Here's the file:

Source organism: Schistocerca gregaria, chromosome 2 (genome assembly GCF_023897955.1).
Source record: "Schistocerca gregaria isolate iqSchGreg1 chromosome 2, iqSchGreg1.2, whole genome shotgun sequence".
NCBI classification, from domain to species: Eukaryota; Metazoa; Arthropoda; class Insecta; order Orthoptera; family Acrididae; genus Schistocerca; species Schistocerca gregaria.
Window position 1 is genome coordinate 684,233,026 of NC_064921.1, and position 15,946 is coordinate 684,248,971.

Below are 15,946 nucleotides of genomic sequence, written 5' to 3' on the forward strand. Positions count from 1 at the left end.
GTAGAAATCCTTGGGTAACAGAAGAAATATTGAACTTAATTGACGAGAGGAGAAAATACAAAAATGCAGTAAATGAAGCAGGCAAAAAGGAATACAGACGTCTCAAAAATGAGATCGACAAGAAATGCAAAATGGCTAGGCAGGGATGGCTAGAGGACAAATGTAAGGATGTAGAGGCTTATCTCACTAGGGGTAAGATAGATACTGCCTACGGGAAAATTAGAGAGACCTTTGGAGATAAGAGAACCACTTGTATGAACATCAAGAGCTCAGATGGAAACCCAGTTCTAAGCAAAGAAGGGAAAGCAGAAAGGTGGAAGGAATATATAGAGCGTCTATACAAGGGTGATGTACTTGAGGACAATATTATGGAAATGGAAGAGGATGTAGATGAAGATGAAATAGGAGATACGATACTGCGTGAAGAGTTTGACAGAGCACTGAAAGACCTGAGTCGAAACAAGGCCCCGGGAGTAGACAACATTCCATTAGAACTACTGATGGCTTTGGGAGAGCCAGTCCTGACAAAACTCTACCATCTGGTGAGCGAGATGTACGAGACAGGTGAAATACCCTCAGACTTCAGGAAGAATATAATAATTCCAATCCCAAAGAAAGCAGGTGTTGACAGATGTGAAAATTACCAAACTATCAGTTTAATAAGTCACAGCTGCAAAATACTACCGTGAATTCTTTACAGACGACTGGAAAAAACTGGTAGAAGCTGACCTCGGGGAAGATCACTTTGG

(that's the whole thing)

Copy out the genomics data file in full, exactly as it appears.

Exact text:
Source organism: Schistocerca gregaria, chromosome 2 (genome assembly GCF_023897955.1).
Source record: "Schistocerca gregaria isolate iqSchGreg1 chromosome 2, iqSchGreg1.2, whole genome shotgun sequence".
NCBI classification, from domain to species: Eukaryota; Metazoa; Arthropoda; class Insecta; order Orthoptera; family Acrididae; genus Schistocerca; species Schistocerca gregaria.
Window position 1 is genome coordinate 684,233,026 of NC_064921.1, and position 15,946 is coordinate 684,248,971.

Below are 15,946 nucleotides of genomic sequence, written 5' to 3' on the forward strand. Positions count from 1 at the left end.
GTAGAAATCCTTGGGTAACAGAAGAAATATTGAACTTAATTGACGAGAGGAGAAAATACAAAAATGCAGTAAATGAAGCAGGCAAAAAGGAATACAGACGTCTCAAAAATGAGATCGACAAGAAATGCAAAATGGCTAGGCAGGGATGGCTAGAGGACAAATGTAAGGATGTAGAGGCTTATCTCACTAGGGGTAAGATAGATACTGCCTACGGGAAAATTAGAGAGACCTTTGGAGATAAGAGAACCACTTGTATGAACATCAAGAGCTCAGATGGAAACCCAGTTCTAAGCAAAGAAGGGAAAGCAGAAAGGTGGAAGGAATATATAGAGCGTCTATACAAGGGTGATGTACTTGAGGACAATATTATGGAAATGGAAGAGGATGTAGATGAAGATGAAATAGGAGATACGATACTGCGTGAAGAGTTTGACAGAGCACTGAAAGACCTGAGTCGAAACAAGGCCCCGGGAGTAGACAACATTCCATTAGAACTACTGATGGCTTTGGGAGAGCCAGTCCTGACAAAACTCTACCATCTGGTGAGCGAGATGTACGAGACAGGTGAAATACCCTCAGACTTCAGGAAGAATATAATAATTCCAATCCCAAAGAAAGCAGGTGTTGACAGATGTGAAAATTACCAAACTATCAGTTTAATAAGTCACAGCTGCAAAATACTACCGTGAATTCTTTACAGACGACTGGAAAAAACTGGTAGAAGCTGACCTCGGGGAAGATCACTTTGG